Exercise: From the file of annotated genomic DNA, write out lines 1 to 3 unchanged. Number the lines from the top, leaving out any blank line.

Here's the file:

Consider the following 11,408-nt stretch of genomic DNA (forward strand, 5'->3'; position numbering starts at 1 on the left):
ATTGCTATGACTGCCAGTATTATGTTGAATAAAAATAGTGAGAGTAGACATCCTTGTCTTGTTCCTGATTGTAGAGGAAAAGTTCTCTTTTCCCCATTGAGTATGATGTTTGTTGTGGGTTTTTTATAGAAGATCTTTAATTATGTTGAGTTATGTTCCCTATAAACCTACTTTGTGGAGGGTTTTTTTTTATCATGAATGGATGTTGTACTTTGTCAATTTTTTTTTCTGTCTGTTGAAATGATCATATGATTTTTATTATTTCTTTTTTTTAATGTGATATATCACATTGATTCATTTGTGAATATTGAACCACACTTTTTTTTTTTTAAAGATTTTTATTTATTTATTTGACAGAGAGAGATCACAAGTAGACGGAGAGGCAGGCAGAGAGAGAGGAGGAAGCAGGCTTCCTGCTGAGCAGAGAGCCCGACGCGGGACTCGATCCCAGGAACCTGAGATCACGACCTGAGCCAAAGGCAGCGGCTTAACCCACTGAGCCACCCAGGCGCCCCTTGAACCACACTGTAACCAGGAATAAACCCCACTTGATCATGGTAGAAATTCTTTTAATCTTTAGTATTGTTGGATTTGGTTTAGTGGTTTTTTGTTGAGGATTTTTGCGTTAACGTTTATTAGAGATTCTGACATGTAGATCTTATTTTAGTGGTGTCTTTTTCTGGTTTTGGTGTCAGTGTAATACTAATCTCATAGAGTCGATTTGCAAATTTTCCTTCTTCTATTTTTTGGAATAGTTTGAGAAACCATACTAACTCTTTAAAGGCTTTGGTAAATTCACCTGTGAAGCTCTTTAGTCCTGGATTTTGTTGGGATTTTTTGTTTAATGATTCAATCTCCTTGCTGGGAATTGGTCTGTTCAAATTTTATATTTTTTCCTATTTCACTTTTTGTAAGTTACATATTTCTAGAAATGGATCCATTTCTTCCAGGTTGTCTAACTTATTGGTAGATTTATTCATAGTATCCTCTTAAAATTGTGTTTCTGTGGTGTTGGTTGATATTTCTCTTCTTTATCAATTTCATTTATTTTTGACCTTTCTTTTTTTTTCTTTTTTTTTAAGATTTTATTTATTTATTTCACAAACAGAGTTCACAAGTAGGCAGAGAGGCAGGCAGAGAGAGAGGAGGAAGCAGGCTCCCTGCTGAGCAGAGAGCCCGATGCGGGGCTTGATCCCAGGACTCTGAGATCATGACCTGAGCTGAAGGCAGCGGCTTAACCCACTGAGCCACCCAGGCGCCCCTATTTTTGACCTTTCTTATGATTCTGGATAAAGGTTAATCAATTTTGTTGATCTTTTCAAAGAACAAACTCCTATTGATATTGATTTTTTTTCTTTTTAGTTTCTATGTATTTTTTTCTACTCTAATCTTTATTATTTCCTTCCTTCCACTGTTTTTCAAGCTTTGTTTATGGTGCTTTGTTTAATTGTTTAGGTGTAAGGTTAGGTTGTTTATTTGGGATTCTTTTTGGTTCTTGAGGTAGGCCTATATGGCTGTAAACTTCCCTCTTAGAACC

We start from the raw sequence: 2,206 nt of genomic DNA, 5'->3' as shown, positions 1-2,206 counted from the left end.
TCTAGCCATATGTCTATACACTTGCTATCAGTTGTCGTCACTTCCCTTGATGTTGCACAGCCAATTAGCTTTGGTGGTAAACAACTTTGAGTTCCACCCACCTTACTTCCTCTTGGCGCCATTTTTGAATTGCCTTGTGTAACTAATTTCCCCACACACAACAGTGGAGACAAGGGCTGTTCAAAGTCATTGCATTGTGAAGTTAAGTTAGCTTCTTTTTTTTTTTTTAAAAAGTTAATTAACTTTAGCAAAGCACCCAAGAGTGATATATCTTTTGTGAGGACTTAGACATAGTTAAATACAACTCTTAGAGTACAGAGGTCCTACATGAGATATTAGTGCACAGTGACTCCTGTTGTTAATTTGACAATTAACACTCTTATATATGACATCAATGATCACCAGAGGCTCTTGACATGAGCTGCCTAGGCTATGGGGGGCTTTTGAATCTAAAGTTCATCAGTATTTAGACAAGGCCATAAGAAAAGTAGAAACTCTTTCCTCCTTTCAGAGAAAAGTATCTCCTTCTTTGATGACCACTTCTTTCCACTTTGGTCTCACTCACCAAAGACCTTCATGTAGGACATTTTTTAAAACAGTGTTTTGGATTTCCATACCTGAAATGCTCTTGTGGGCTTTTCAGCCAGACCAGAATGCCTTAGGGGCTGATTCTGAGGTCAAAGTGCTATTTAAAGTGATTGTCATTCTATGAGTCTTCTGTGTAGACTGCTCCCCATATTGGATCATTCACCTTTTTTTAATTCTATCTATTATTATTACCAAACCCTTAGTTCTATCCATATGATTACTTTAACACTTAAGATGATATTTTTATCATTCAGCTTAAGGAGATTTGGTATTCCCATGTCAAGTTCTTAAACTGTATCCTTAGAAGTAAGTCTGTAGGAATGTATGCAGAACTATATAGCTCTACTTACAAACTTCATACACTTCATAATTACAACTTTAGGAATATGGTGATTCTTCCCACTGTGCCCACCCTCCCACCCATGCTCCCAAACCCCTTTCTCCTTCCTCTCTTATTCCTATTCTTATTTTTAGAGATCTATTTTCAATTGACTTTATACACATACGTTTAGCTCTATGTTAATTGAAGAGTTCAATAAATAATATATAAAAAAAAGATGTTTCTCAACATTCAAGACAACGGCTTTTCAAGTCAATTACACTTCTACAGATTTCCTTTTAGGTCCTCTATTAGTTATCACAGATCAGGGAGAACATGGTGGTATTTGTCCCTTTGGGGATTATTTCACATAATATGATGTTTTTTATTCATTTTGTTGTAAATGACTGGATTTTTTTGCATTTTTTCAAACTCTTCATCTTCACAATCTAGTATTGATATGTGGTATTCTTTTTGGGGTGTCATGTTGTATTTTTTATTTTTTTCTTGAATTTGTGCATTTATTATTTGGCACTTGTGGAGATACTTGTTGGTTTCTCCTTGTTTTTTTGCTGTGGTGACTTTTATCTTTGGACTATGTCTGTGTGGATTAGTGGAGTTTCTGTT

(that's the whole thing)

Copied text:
Consider the following 11,408-nt stretch of genomic DNA (forward strand, 5'->3'; position numbering starts at 1 on the left):
ATTGCTATGACTGCCAGTATTATGTTGAATAAAAATAGTGAGAGTAGACATCCTTGTCTTGTTCCTGATTGTAGAGGAAAAGTTCTCTTTTCCCCATTGAGTATGATGTTTGTTGTGGGTTTTTTATAGAAGATCTTTAATTATGTTGAGTTATGTTCCCTATAAACCTACTTTGTGGAGGGTTTTTTTTTATCATGAATGGATGTTGTACTTTGTCAATTTTTTTTTCTGTCTGTTGAAATGATCATATGATTTTTATTATTTCTTTTTTTTAATGTGATATATCACATTGATTCATTTGTGAATATTGAACCACACTTTTTTTTTTTTAAAGATTTTTATTTATTTATTTGACAGAGAGAGATCACAAGTAGACGGAGAGGCAGGCAGAGAGAGAGGAGGAAGCAGGCTTCCTGCTGAGCAGAGAGCCCGACGCGGGACTCGATCCCAGGAACCTGAGATCACGACCTGAGCCAAAGGCAGCGGCTTAACCCACTGAGCCACCCAGGCGCCCCTTGAACCACACTGTAACCAGGAATAAACCCCACTTGATCATGGTAGAAATTCTTTTAATCTTTAGTATTGTTGGATTTGGTTTAGTGGTTTTTTGTTGAGGATTTTTGCGTTAACGTTTATTAGAGATTCTGACATGTAGATCTTATTTTAGTGGTGTCTTTTTCTGGTTTTGGTGTCAGTGTAATACTAATCTCATAGAGTCGATTTGCAAATTTTCCTTCTTCTATTTTTTGGAATAGTTTGAGAAACCATACTAACTCTTTAAAGGCTTTGGTAAATTCACCTGTGAAGCTCTTTAGTCCTGGATTTTGTTGGGATTTTTTGTTTAATGATTCAATCTCCTTGCTGGGAATTGGTCTGTTCAAATTTTATATTTTTTCCTATTTCACTTTTTGTAAGTTACATATTTCTAGAAATGGATCCATTTCTTCCAGGTTGTCTAACTTATTGGTAGATTTATTCATAGTATCCTCTTAAAATTGTGTTTCTGTGGTGTTGGTTGATATTTCTCTTCTTTATCAATTTCATTTATTTTTGACCTTTCTTTTTTTTTCTTTTTTTTTAAGATTTTATTTATTTATTTCACAAACAGAGTTCACAAGTAGGCAGAGAGGCAGGCAGAGAGAGAGGAGGAAGCAGGCTCCCTGCTGAGCAGAGAGCCCGATGCGGGGCTTGATCCCAGGACTCTGAGATCATGACCTGAGCTGAAGGCAGCGGCTTAACCCACTGAGCCACCCAGGCGCCCCTATTTTTGACCTTTCTTATGATTCTGGATAAAGGTTAATCAATTTTGTTGATCTTTTCAAAGAACAAACTCCTATTGATATTGATTTTTTTTCTTTTTAGTTTCTATGTATTTTTTTCTACTCTAATCTTTATTATTTCCTTCCTTCCACTGTTTTTCAAGCTTTGTTTATGGTGCTTTGTTTAATTGTTTAGGTGTAAGGTTAGGTTGTTTATTTGGGATTCTTTTTGGTTCTTGAGGTAGGCCTATATGGCTGTAAACTTCCCTCTTAGAACC

We start from the raw sequence: 2,206 nt of genomic DNA, 5'->3' as shown, positions 1-2,206 counted from the left end.